Under the current framework perhaps. But the opposite side are saying the framework (and ITC's thinking) is flawed. The negotiation will work differently if the SEPs cannot be abused to impose import ban at this point.
As long as the SEPs are abused, I don't think Apple will agree to sign anything.ITC may want to think about their position, when and how to enforce so-called FRAND. At the moment, it looks like the Whitehouse and the supporting companies agree with Apple. If/when the import ban threat becomes ineffective, the negotiation may happen differently. I don't know what Samsung and Apple will do next. May be fight it out in the courts, may be settle. But it would be nice if ITC...
e.g., The principle that they won't abuse the SEPs.As for the agreements, companies update them from time to time based on the latest cost structure, business model, usage etc.Typically, new and renewing licensees will be subjected to the new terms. Old licensees stay put as long as the agreements remain valid (e.g., have not expired).It's a non-news.
I used to think that it's just "window dressing", but after using the betas a few week, I can see where the useful improvements are. e.g., Control Center, AirDrop, the new Share button, cleaned up UI, updated apps. Now iOS6 looks and works somewhat dated compared to iOS7. However some take getting used to.It's not just eye candy.The layered and dynamic UI (including the new TextKit) is the most interesting concept to me so far. Other mobile UI works in a more flat...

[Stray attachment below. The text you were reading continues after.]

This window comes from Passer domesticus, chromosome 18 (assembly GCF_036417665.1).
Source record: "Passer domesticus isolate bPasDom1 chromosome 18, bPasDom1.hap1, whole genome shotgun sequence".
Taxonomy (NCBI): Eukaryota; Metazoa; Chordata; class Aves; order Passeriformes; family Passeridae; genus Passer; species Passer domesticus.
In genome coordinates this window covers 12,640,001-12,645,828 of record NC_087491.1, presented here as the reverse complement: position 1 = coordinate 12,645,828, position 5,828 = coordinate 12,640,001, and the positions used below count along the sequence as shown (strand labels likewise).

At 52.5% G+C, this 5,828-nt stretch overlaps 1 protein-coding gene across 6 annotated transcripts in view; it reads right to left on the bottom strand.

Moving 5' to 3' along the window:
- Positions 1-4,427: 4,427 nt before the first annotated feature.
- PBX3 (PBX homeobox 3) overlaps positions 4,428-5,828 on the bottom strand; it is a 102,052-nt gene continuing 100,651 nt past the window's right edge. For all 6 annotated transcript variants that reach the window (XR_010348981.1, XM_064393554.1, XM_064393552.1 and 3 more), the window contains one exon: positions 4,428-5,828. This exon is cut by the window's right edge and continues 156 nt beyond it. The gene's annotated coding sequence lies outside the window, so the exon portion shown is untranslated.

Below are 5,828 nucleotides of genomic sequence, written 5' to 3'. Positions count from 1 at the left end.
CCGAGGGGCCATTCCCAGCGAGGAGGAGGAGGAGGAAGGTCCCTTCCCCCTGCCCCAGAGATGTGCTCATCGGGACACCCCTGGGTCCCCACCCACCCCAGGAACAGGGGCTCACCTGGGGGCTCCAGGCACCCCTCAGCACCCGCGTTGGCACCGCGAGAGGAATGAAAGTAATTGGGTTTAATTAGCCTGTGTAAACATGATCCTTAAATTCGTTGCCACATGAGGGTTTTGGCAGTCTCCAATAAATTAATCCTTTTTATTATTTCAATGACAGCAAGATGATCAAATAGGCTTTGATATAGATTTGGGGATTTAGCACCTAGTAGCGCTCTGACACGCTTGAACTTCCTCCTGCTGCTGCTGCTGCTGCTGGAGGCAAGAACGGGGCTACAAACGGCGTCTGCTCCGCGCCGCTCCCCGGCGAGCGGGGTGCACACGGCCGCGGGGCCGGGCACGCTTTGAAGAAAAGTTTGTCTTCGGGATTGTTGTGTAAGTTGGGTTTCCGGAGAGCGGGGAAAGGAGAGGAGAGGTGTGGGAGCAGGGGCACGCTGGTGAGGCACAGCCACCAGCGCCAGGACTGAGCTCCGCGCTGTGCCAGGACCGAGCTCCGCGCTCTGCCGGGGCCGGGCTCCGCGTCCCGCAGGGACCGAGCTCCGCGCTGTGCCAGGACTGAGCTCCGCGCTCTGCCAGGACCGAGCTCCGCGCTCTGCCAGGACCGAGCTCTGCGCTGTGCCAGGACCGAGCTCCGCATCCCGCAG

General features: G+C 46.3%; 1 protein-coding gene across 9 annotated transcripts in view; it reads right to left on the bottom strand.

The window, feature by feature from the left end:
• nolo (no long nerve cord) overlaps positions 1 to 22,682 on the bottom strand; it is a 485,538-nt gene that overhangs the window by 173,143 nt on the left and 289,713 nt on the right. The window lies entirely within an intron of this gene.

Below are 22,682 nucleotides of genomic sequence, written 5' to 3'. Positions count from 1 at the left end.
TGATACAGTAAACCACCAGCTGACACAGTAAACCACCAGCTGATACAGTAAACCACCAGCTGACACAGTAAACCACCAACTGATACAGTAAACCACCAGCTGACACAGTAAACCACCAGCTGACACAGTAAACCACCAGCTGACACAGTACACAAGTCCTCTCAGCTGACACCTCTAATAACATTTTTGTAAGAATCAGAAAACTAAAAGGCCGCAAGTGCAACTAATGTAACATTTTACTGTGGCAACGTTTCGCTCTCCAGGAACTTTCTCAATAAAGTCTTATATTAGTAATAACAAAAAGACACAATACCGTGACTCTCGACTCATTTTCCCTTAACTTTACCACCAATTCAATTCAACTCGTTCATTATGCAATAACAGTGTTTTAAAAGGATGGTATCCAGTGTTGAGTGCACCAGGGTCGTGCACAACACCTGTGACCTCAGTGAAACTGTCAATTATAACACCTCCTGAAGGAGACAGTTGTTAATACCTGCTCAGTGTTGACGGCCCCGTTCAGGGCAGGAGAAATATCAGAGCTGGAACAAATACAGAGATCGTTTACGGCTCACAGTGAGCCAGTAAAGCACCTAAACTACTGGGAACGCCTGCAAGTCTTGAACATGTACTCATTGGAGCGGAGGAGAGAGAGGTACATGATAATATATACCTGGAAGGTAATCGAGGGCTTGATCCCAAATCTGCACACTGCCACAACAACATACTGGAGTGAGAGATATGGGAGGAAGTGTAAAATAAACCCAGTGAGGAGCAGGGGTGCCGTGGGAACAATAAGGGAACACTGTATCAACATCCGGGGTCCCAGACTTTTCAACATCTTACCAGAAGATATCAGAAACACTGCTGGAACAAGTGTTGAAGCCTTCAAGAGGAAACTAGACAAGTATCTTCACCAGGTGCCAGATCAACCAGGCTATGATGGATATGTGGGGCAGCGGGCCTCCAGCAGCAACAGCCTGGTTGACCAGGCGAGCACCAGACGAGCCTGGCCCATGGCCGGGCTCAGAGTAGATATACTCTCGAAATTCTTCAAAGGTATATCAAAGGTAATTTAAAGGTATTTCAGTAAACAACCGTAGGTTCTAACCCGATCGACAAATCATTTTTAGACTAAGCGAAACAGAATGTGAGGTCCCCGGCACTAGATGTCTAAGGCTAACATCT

As long as they don't abuse the SEPs, who cares how they manage the patents ? Last I heard they have also transferred some of these patents to themselves, but we have seen no action yet.At this point, before the abuse issues get settled, it is wise for Apple to not agree to anything yet. Otherwise, they will be bound by what they sign. The rest becomes rhetoric.
The administrator veto'ed the ban based on their stand on the SEP abuse. The rep simply layout their broad stroke position.Companies should not accept any terms based on SEP abuse before the fundamental principles are settled. Accept the terms would imply that the current SEP abuse is acceptable to the signing parties.The SEP abuse caused public concerns. That's why people are debating everywhere. And other companies are lining up to object to the ban.
Perhaps not as shocking as why Google, the open and do no evil company, doesn't argue against SEP abuse.I see Apple on open standards fora like W3C, ITU, IETF all the time. WebKit, HTML5, H.264, Bonjour, OpenCL, OpenGL, etc.EDIT: Heck, Apple even voted for and help vetted the Blu-ray specs even though they are not interested in rolling out Blu-ray products.